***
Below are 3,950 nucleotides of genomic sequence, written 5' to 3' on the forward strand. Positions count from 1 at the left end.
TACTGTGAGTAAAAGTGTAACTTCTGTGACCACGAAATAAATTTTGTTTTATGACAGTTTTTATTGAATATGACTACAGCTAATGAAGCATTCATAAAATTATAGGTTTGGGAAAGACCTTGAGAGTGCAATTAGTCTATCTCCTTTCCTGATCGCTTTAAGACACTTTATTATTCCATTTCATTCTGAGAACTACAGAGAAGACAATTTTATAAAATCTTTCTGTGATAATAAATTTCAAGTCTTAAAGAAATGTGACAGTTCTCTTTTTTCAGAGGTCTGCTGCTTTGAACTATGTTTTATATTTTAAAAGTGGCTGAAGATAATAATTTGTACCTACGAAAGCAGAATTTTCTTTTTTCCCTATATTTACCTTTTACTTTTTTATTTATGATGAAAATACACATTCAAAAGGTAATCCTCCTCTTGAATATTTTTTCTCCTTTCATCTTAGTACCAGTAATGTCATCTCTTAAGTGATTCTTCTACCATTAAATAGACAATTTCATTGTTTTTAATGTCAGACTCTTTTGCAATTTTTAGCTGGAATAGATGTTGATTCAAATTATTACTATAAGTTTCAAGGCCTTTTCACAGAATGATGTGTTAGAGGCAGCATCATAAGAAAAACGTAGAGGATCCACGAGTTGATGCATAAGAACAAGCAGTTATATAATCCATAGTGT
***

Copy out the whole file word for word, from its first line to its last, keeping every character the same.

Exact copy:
Below are 3,950 nucleotides of genomic sequence, written 5' to 3' on the forward strand. Positions count from 1 at the left end.
TACTGTGAGTAAAAGTGTAACTTCTGTGACCACGAAATAAATTTTGTTTTATGACAGTTTTTATTGAATATGACTACAGCTAATGAAGCATTCATAAAATTATAGGTTTGGGAAAGACCTTGAGAGTGCAATTAGTCTATCTCCTTTCCTGATCGCTTTAAGACACTTTATTATTCCATTTCATTCTGAGAACTACAGAGAAGACAATTTTATAAAATCTTTCTGTGATAATAAATTTCAAGTCTTAAAGAAATGTGACAGTTCTCTTTTTTCAGAGGTCTGCTGCTTTGAACTATGTTTTATATTTTAAAAGTGGCTGAAGATAATAATTTGTACCTACGAAAGCAGAATTTTCTTTTTTCCCTATATTTACCTTTTACTTTTTTATTTATGATGAAAATACACATTCAAAAGGTAATCCTCCTCTTGAATATTTTTTCTCCTTTCATCTTAGTACCAGTAATGTCATCTCTTAAGTGATTCTTCTACCATTAAATAGACAATTTCATTGTTTTTAATGTCAGACTCTTTTGCAATTTTTAGCTGGAATAGATGTTGATTCAAATTATTACTATAAGTTTCAAGGCCTTTTCACAGAATGATGTGTTAGAGGCAGCATCATAAGAAAAACGTAGAGGATCCACGAGTTGATGCATAAGAACAAGCAGTTATATAATCCATAGTGT